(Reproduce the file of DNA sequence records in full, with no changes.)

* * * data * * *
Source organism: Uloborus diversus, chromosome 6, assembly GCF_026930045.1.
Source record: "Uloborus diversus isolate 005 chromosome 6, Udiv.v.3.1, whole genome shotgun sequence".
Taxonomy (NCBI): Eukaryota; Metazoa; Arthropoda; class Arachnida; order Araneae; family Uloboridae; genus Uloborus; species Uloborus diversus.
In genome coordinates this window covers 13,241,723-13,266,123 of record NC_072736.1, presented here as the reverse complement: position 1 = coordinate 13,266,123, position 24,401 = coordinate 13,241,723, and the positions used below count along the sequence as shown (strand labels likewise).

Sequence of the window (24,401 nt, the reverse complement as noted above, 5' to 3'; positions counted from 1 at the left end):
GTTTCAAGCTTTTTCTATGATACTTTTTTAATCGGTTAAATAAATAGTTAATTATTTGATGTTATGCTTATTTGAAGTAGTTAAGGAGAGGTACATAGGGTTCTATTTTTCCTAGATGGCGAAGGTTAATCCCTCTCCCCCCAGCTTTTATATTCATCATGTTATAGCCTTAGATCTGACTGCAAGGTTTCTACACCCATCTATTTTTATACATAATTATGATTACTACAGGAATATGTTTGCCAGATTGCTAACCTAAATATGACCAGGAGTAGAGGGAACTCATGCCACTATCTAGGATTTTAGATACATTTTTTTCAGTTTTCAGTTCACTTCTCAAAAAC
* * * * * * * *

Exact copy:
Source organism: Uloborus diversus, chromosome 6, assembly GCF_026930045.1.
Source record: "Uloborus diversus isolate 005 chromosome 6, Udiv.v.3.1, whole genome shotgun sequence".
Taxonomy (NCBI): Eukaryota; Metazoa; Arthropoda; class Arachnida; order Araneae; family Uloboridae; genus Uloborus; species Uloborus diversus.
In genome coordinates this window covers 13,241,723-13,266,123 of record NC_072736.1, presented here as the reverse complement: position 1 = coordinate 13,266,123, position 24,401 = coordinate 13,241,723, and the positions used below count along the sequence as shown (strand labels likewise).

Sequence of the window (24,401 nt, the reverse complement as noted above, 5' to 3'; positions counted from 1 at the left end):
GTTTCAAGCTTTTTCTATGATACTTTTTTAATCGGTTAAATAAATAGTTAATTATTTGATGTTATGCTTATTTGAAGTAGTTAAGGAGAGGTACATAGGGTTCTATTTTTCCTAGATGGCGAAGGTTAATCCCTCTCCCCCCAGCTTTTATATTCATCATGTTATAGCCTTAGATCTGACTGCAAGGTTTCTACACCCATCTATTTTTATACATAATTATGATTACTACAGGAATATGTTTGCCAGATTGCTAACCTAAATATGACCAGGAGTAGAGGGAACTCATGCCACTATCTAGGATTTTAGATACATTTTTTTCAGTTTTCAGTTCACTTCTCAAAAAC